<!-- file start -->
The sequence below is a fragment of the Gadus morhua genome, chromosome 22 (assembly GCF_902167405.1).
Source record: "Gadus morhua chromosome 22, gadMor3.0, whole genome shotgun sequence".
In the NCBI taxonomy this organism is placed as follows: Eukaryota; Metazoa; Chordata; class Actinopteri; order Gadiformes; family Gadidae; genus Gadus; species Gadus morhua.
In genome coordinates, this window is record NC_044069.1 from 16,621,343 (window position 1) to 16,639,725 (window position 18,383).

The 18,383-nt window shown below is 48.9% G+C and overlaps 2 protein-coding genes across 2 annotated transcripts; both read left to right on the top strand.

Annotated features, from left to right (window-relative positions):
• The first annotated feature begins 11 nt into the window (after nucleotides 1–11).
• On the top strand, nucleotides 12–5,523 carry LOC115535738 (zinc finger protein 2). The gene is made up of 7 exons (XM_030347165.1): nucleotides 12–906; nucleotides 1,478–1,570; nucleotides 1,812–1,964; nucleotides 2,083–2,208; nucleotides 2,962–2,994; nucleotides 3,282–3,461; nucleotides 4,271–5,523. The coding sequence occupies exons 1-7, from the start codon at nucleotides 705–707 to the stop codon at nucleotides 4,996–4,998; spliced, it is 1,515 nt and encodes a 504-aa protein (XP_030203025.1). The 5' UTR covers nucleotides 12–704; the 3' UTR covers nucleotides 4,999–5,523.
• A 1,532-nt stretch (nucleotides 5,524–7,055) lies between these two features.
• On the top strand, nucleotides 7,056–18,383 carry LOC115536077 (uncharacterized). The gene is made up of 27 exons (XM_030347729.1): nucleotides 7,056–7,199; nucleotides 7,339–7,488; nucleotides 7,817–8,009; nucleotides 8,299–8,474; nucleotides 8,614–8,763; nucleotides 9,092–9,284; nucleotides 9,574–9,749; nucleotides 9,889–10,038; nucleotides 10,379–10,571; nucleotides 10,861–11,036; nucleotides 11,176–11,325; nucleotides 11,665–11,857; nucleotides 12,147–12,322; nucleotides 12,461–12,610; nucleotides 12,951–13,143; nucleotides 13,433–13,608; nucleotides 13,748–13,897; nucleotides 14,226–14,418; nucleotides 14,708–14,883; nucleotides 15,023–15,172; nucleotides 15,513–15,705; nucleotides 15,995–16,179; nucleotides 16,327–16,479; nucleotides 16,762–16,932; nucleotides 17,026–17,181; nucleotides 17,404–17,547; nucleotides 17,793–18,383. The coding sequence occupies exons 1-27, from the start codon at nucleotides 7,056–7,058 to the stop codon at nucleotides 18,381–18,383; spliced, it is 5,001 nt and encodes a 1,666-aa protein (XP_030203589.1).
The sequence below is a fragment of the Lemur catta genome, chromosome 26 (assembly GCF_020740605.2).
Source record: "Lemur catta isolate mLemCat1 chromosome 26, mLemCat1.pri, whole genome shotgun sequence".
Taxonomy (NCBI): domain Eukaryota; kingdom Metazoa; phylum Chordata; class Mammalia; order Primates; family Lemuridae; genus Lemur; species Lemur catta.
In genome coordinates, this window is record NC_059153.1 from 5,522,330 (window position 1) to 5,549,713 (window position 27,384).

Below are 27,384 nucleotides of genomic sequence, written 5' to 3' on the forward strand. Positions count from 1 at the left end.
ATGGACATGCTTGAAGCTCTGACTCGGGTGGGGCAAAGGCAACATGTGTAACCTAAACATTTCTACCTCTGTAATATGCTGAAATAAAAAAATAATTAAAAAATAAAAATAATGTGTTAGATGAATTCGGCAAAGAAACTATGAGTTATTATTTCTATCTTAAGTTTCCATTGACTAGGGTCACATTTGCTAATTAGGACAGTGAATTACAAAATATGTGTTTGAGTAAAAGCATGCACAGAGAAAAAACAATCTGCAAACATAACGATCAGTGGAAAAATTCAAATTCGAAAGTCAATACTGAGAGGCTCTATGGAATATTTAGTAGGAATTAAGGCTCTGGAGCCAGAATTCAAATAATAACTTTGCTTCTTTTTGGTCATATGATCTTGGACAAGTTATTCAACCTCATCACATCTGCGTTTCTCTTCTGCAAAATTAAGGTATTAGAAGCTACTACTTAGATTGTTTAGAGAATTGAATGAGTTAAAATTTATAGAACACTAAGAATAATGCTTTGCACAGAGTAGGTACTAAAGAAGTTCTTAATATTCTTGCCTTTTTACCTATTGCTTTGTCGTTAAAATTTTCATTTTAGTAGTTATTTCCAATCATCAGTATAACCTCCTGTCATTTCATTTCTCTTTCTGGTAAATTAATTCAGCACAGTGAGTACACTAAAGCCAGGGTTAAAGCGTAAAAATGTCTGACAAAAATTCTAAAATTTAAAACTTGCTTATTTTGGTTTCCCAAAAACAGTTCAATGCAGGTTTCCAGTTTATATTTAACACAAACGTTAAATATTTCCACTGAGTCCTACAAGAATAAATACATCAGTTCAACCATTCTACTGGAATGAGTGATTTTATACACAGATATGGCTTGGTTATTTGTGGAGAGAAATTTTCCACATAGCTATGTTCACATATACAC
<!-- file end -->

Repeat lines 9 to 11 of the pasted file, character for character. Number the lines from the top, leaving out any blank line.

• A 1,532-nt stretch (nucleotides 5,524–7,055) lies between these two features.
• On the top strand, nucleotides 7,056–18,383 carry LOC115536077 (uncharacterized). The gene is made up of 27 exons (XM_030347729.1): nucleotides 7,056–7,199; nucleotides 7,339–7,488; nucleotides 7,817–8,009; nucleotides 8,299–8,474; nucleotides 8,614–8,763; nucleotides 9,092–9,284; nucleotides 9,574–9,749; nucleotides 9,889–10,038; nucleotides 10,379–10,571; nucleotides 10,861–11,036; nucleotides 11,176–11,325; nucleotides 11,665–11,857; nucleotides 12,147–12,322; nucleotides 12,461–12,610; nucleotides 12,951–13,143; nucleotides 13,433–13,608; nucleotides 13,748–13,897; nucleotides 14,226–14,418; nucleotides 14,708–14,883; nucleotides 15,023–15,172; nucleotides 15,513–15,705; nucleotides 15,995–16,179; nucleotides 16,327–16,479; nucleotides 16,762–16,932; nucleotides 17,026–17,181; nucleotides 17,404–17,547; nucleotides 17,793–18,383. The coding sequence occupies exons 1-27, from the start codon at nucleotides 7,056–7,058 to the stop codon at nucleotides 18,381–18,383; spliced, it is 5,001 nt and encodes a 1,666-aa protein (XP_030203589.1).
The sequence below is a fragment of the Lemur catta genome, chromosome 26 (assembly GCF_020740605.2).